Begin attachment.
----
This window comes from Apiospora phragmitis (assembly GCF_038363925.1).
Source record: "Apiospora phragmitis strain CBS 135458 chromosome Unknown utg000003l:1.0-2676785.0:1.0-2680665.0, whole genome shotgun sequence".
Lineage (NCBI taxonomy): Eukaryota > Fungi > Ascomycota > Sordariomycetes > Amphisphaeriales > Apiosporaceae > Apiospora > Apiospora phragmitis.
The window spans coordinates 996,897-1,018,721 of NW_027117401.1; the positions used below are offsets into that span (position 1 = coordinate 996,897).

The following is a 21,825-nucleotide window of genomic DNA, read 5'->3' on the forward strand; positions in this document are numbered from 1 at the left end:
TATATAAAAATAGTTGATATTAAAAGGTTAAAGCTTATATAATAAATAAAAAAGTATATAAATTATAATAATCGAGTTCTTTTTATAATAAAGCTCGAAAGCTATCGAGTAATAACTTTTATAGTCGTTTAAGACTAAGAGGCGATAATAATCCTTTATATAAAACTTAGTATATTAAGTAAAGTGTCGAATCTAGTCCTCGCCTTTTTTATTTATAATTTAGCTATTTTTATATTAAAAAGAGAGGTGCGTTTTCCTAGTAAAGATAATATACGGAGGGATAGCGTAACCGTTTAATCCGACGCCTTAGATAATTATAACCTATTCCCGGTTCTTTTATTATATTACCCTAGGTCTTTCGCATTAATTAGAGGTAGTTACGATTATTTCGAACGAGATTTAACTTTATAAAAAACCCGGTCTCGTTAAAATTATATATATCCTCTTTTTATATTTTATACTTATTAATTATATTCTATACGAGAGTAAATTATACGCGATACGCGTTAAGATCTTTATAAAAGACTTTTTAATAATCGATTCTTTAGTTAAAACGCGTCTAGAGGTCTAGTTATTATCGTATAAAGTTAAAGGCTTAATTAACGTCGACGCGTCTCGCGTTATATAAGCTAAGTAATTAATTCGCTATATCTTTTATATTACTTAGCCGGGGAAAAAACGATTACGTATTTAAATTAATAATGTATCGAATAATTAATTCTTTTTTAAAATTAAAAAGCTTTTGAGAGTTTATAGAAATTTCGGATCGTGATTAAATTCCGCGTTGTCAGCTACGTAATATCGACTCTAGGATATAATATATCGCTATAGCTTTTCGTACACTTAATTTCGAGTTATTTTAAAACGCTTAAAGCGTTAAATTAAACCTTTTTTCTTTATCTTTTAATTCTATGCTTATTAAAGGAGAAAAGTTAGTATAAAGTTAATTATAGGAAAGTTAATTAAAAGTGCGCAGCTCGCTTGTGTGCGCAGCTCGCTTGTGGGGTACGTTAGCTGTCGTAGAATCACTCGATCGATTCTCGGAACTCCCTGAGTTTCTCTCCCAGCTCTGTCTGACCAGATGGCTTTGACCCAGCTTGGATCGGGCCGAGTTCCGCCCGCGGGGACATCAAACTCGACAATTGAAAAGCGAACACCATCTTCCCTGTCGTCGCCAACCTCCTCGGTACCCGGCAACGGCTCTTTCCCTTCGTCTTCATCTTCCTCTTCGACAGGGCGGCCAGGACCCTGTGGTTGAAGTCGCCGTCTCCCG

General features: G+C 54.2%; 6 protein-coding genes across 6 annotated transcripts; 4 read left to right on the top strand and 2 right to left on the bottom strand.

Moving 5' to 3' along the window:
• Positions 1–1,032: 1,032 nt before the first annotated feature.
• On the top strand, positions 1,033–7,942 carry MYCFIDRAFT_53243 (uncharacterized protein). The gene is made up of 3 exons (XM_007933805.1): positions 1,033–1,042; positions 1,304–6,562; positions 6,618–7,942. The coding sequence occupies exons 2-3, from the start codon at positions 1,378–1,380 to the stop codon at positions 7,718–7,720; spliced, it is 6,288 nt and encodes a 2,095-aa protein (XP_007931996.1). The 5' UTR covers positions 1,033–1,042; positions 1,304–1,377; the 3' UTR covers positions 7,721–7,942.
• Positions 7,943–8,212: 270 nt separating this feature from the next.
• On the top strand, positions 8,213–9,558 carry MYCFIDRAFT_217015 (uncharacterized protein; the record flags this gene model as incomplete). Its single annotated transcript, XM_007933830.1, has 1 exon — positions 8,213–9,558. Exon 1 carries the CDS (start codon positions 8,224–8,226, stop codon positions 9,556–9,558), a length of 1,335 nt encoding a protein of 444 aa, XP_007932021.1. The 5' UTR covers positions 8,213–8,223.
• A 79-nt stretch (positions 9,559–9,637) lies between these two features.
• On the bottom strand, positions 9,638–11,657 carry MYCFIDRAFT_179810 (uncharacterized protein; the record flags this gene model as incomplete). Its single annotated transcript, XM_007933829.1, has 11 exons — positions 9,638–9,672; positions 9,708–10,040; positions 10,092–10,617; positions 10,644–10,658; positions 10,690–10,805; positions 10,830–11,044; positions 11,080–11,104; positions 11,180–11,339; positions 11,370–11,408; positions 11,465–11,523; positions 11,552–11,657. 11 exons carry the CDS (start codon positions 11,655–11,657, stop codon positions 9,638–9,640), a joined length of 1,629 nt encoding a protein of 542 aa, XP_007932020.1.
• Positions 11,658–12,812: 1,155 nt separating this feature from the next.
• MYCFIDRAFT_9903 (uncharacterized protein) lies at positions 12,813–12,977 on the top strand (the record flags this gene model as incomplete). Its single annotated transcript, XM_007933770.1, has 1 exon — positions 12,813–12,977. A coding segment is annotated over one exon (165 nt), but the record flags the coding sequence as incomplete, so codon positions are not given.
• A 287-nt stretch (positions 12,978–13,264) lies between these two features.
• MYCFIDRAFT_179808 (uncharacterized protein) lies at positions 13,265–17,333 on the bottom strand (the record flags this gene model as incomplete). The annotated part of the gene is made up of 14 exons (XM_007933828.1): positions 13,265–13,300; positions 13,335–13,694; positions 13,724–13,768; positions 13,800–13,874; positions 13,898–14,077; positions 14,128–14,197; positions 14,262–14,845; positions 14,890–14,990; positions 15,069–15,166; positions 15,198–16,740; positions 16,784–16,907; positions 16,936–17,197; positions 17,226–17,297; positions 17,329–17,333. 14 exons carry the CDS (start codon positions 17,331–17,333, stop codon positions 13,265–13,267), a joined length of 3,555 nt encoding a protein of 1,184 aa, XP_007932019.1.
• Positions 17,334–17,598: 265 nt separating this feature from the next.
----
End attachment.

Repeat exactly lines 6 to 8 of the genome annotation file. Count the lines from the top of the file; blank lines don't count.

TATATAAAAATAGTTGATATTAAAAGGTTAAAGCTTATATAATAAATAAAAAAGTATATAAATTATAATAATCGAGTTCTTTTTATAATAAAGCTCGAAAGCTATCGAGTAATAACTTTTATAGTCGTTTAAGACTAAGAGGCGATAATAATCCTTTATATAAAACTTAGTATATTAAGTAAAGTGTCGAATCTAGTCCTCGCCTTTTTTATTTATAATTTAGCTATTTTTATATTAAAAAGAGAGGTGCGTTTTCCTAGTAAAGATAATATACGGAGGGATAGCGTAACCGTTTAATCCGACGCCTTAGATAATTATAACCTATTCCCGGTTCTTTTATTATATTACCCTAGGTCTTTCGCATTAATTAGAGGTAGTTACGATTATTTCGAACGAGATTTAACTTTATAAAAAACCCGGTCTCGTTAAAATTATATATATCCTCTTTTTATATTTTATACTTATTAATTATATTCTATACGAGAGTAAATTATACGCGATACGCGTTAAGATCTTTATAAAAGACTTTTTAATAATCGATTCTTTAGTTAAAACGCGTCTAGAGGTCTAGTTATTATCGTATAAAGTTAAAGGCTTAATTAACGTCGACGCGTCTCGCGTTATATAAGCTAAGTAATTAATTCGCTATATCTTTTATATTACTTAGCCGGGGAAAAAACGATTACGTATTTAAATTAATAATGTATCGAATAATTAATTCTTTTTTAAAATTAAAAAGCTTTTGAGAGTTTATAGAAATTTCGGATCGTGATTAAATTCCGCGTTGTCAGCTACGTAATATCGACTCTAGGATATAATATATCGCTATAGCTTTTCGTACACTTAATTTCGAGTTATTTTAAAACGCTTAAAGCGTTAAATTAAACCTTTTTTCTTTATCTTTTAATTCTATGCTTATTAAAGGAGAAAAGTTAGTATAAAGTTAATTATAGGAAAGTTAATTAAAAGTGCGCAGCTCGCTTGTGTGCGCAGCTCGCTTGTGGGGTACGTTAGCTGTCGTAGAATCACTCGATCGATTCTCGGAACTCCCTGAGTTTCTCTCCCAGCTCTGTCTGACCAGATGGCTTTGACCCAGCTTGGATCGGGCCGAGTTCCGCCCGCGGGGACATCAAACTCGACAATTGAAAAGCGAACACCATCTTCCCTGTCGTCGCCAACCTCCTCGGTACCCGGCAACGGCTCTTTCCCTTCGTCTTCATCTTCCTCTTCGACAGGGCGGCCAGGACCCTGTGGTTGAAGTCGCCGTCTCCCG

General features: G+C 54.2%; 6 protein-coding genes across 6 annotated transcripts; 4 read left to right on the top strand and 2 right to left on the bottom strand.

Moving 5' to 3' along the window: